Why Bitcoin is not an ally of the socialists: answer to Ben Arc

On July 15th, Ben Arc published an open letter to me in Bitcoin Magazine to convince me that I should reconsider my rejection of Bitcoin as a force for good; as a bulwark for the democratization of capitalism and as a foundation for socialism. Here is my answer.

Dear Ben Arc,

Thank you for your open letter and your efforts to bring a socialist perspective to my assessment of Bitcoin.

In my answer below, I’m going to address you as fellow socialists, rather than putting together an answer to address all sorts of different perspectives (e.g., Keynesian, Hayekian, neoclassical).

As you know, I am one of those who was really fascinated, even fascinated, by the remarkable blockchain algorithm in 2011. The prospect of a decentralized ledger controlled by its user community was fascinating.

As you also know, I was unimpressed by Bitcoin as an alternative to fiat money, which is either likely or even desirable in our current capitalist situation.

After reading your open letter, I remain so excited about the capabilities of the blockchain and unimpressed by the ability of Bitcoin to help us either civilize ourselves or (like any socialist dream of it) transcend capitalism.

Two theses support this view. In the hypothetical case where bitcoin was supposed to replace fiat money in current capitalism: (1) the necessary mechanism would be lacking to prevent capitalist crises from producing depressions that only benefit the far-right; and (2) its community-based, democratic protocols would do little to democratize economic life.

I will briefly explain my two suggestions below. But before despair (with my persistent negative attitudes towards Bitcoin) let me anticipate the final sentence in the following epilogue: Once (and of course, if) socialism breaks, money must be founded on a distributed ledger, monetary commons enable technology.

In other words, I will argue that Bitcoin is not suitable for capitalism or as a vehicle for transcending capitalism, but something like Bitcoin will characterize the monetary systems in a future world without private banks and stock markets.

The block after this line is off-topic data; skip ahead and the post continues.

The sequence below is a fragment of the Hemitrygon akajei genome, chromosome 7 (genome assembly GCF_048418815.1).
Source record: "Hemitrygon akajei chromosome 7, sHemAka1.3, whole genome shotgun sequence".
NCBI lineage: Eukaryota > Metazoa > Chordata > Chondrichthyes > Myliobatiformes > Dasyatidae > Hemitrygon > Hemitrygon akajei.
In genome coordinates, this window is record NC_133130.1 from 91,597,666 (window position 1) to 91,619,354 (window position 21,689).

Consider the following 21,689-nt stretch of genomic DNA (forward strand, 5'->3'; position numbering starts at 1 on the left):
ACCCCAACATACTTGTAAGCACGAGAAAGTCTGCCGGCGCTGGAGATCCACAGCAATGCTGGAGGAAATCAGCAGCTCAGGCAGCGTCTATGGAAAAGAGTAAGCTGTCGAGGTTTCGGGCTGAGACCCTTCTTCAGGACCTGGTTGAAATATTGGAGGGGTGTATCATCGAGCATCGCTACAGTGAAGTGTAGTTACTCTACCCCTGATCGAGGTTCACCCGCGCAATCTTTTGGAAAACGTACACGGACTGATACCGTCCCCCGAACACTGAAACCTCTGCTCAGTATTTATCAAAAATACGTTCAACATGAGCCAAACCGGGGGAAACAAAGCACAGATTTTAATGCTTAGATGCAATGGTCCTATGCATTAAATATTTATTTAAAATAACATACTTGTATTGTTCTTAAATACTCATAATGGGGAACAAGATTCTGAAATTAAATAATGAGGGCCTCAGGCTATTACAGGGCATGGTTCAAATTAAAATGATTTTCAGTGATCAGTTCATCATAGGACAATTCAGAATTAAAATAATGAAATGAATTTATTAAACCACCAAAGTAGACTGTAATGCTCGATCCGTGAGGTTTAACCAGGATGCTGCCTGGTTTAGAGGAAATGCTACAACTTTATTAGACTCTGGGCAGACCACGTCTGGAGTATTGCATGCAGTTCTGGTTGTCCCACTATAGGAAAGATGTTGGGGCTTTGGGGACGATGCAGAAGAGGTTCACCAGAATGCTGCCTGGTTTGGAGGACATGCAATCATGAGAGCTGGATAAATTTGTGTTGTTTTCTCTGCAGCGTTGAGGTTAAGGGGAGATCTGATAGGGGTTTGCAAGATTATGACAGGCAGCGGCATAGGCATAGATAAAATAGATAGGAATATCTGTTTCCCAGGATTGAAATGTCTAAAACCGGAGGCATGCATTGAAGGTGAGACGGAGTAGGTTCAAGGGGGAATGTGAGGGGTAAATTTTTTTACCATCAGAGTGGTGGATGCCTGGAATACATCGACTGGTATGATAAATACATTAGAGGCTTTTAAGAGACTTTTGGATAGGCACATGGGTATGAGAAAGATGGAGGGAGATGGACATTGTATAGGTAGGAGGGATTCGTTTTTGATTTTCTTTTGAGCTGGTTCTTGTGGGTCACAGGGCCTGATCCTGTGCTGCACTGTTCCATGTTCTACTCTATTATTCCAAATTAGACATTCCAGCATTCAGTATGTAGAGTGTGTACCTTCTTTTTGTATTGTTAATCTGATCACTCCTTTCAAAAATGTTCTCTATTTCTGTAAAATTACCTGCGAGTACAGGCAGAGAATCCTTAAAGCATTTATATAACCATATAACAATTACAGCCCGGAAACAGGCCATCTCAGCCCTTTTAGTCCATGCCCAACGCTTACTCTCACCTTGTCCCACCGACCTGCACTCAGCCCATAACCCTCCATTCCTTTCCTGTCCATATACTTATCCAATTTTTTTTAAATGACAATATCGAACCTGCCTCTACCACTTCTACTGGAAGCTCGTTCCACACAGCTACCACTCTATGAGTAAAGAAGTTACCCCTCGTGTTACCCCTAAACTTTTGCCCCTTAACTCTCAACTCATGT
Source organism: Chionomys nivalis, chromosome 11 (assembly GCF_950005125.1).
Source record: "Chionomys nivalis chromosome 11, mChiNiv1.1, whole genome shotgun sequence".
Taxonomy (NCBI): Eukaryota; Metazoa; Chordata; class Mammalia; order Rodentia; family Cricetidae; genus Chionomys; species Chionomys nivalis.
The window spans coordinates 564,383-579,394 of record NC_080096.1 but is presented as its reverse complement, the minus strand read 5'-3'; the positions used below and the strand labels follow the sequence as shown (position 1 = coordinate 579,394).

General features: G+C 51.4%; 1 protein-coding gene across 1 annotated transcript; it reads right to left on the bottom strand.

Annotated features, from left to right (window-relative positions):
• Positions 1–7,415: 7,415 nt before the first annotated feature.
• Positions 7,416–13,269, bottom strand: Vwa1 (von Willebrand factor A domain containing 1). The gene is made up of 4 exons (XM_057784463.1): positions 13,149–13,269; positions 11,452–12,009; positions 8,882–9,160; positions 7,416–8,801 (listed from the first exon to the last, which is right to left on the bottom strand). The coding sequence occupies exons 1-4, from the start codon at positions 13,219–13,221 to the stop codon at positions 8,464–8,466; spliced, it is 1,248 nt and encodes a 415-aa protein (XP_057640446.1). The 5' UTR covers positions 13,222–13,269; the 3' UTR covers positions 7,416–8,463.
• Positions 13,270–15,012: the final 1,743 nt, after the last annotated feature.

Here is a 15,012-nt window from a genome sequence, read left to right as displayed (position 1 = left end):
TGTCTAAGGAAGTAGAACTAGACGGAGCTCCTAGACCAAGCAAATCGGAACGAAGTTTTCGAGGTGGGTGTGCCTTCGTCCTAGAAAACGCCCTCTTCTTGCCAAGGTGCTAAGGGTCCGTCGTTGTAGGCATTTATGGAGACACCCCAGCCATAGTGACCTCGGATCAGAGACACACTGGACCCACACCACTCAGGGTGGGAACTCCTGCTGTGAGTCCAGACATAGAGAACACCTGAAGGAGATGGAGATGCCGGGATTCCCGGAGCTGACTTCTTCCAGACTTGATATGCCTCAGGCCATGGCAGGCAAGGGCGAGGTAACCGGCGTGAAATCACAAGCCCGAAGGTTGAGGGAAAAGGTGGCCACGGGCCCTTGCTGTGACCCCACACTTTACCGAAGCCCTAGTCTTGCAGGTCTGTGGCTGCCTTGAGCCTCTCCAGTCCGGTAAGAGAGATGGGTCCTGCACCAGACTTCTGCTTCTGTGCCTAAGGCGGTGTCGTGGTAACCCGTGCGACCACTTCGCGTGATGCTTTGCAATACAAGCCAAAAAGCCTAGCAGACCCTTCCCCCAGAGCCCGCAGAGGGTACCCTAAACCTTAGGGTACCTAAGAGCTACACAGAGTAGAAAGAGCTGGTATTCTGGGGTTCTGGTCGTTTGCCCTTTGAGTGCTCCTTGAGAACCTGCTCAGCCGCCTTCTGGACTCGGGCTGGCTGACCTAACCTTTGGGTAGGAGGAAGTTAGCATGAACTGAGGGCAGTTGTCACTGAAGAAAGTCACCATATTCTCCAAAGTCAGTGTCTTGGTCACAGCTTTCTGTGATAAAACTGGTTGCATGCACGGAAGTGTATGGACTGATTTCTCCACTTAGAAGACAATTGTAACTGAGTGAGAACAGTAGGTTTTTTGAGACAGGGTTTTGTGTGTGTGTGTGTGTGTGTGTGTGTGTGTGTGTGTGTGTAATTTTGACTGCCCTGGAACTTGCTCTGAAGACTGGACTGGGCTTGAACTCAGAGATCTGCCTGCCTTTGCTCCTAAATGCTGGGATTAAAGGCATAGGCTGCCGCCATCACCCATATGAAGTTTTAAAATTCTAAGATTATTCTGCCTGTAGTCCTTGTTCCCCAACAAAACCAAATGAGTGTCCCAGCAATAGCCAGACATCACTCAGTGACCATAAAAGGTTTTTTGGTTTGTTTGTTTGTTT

OK, now let me support my two suggestions:

Thesis 1: Bitcoin lacks the shock absorbers necessary to prevent capitalist crises from inflicting immeasurable damage on the working class.

Think of the 2008 crash or the more recent 2020 Covid-19 induced crisis. Suppose central banks didn’t have the ability to create trillions of dollars, euros, pounds and yen immediately – and instead had to rely on a spontaneous majority of Bitcoin users to agree to a massive increase in the supply of money. The result would be a 1929-like collapse of banks and corporations.

While socialists would not shed a tear in the face of the tragedy of the oligarchy, socialists should be aware that a systemic collapse like the one in 1929 will strengthen the forces of the far right – not the socialist left (that is, languishing in the doldrums of political paralysis since at least 1991).

Technically, of course, nothing stands in the way of preventing the Bitcoin community from immediately agreeing to even a doubling of the monetary base. However, the Commons tragedy guarantees that Bitcoin owners are subject to the usual prisoner’s dilemma dynamic that prevents the increase in the amount of money required to avert the liquidation of potentially viable businesses and jobs. Additionally, this free rider problem is made much worse by the fact that ownership of Bitcoin is very unevenly distributed, which gives the Bitcoin wealthy strong incentives to stifle money supply growth (as such restrictions on their private rents at the expense of the public interest) .